US prosecutors recommended to senior Justice Department officials that Goldman Sachs be required to plead guilty to a crime to settle a probe of its dealings with Malaysia's 1MDB state investment fund, the Financial Times reported.
The recommendation is still under consideration, the FT said, citing unidentified people familiar with the matter. It would be the toughest penalty the Justice Department could impose, as it potentially could affect the financial giant's license and ability to conduct business.
According to a source close to the investigation, the hard line recommendations by investigators is not surprising, but the final settlement is likely to be less onerous. Experts have said Goldman Sachs could face a fine of $2bn.
We do not believe that such a charge would be warranted by the facts of the case or the law, particularly because senior management was unaware of the criminal activity by Leissner and his associate who took extraordinary efforts to hide their part in the illegal scheme from management, compliance, and legal functions at the firm"
The US Justice Department announced criminal charges against two former Goldman bankers tied to the scandal, Tim Leissner and Roger Ng, last year. Goldman is being investigated by Malaysian authorities and the US Department of Justice for its role. The bank has consistently tried to distance itself from the scandal, saying the criminal activities of Leissner and Ng were hidden from the bank's management.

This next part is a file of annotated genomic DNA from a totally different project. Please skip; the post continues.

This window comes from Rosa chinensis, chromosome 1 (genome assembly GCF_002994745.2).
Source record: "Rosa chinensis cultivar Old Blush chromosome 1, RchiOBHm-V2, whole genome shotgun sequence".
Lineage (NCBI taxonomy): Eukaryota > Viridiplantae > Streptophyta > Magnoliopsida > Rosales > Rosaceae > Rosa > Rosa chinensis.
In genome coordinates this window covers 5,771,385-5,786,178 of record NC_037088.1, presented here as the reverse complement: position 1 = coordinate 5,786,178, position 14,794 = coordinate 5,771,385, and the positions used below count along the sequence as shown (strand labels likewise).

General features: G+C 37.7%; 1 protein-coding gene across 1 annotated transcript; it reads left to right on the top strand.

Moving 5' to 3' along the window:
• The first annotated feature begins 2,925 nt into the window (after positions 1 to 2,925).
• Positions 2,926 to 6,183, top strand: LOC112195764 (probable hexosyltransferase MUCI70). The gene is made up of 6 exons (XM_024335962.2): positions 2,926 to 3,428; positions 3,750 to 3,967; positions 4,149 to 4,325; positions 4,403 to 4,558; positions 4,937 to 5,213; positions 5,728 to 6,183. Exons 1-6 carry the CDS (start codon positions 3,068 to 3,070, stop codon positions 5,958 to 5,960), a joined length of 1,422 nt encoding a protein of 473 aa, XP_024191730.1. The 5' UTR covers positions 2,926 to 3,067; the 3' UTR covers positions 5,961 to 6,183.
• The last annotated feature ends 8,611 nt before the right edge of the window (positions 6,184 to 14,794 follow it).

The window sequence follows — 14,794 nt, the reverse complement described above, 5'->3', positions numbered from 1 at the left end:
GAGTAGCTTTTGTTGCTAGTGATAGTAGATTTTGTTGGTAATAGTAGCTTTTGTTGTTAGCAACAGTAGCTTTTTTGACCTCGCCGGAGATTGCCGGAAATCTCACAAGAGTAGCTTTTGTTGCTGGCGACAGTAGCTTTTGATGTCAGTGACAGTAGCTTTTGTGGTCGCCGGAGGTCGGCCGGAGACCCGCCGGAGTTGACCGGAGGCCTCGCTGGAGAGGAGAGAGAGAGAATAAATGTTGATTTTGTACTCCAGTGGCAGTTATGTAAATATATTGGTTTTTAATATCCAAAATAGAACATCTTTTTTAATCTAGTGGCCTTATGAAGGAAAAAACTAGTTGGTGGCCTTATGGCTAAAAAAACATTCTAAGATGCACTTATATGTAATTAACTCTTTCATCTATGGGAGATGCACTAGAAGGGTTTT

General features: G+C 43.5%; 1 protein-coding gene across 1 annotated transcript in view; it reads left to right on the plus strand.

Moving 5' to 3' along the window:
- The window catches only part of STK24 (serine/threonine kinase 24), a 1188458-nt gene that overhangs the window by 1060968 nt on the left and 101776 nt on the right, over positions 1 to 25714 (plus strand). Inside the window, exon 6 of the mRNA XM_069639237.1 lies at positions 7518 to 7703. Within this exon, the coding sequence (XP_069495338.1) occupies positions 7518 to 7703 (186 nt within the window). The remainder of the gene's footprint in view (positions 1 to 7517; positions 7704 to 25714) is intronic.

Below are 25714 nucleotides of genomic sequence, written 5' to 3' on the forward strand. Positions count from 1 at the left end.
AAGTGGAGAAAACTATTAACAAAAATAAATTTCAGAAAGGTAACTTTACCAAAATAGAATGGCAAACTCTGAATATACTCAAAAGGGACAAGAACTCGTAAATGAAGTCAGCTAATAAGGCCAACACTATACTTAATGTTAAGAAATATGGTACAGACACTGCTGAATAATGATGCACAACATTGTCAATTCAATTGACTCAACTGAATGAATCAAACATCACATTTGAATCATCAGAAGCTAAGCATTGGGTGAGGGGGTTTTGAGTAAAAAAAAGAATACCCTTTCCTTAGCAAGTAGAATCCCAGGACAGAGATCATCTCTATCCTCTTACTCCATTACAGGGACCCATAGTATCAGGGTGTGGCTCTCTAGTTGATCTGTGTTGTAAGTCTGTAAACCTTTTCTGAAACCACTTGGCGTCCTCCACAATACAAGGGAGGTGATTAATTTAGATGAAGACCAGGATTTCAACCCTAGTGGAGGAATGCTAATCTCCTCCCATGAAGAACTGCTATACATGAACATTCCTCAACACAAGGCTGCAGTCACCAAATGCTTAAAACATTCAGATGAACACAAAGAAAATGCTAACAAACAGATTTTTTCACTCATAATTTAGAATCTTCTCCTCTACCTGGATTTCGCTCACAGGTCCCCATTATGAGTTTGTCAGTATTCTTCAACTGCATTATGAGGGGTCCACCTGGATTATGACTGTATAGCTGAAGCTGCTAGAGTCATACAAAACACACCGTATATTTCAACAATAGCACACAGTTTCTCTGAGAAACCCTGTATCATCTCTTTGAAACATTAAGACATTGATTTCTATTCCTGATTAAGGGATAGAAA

"We do not believe that such a charge would be warranted by the facts of the case or the law, particularly because senior management was unaware of the criminal activity by Leissner and his associate who took extraordinary efforts to hide their part in the illegal scheme from management, compliance, and legal functions at the firm," a Goldman Sachs spokesman said.
US officials say more than $2.7bn in funds was misappropriated while Goldman garnered $600m in fees and revenues from three bond issues in 2012 and 2013.
Leissner pleaded guilty, while Jho Low and Ng Chong Hwa deny the allegations. Goldman Sachs has tried to distance itself from its two former employees.
Assistant Attorney General Brian Benczkowski, who oversees the Justice Department's criminal division, will be a key decision maker on any settlement with the bank, the FT said. He obtained an ethics waiver to participate in the case after Goldman Sachs hired his former law firm, the paper said.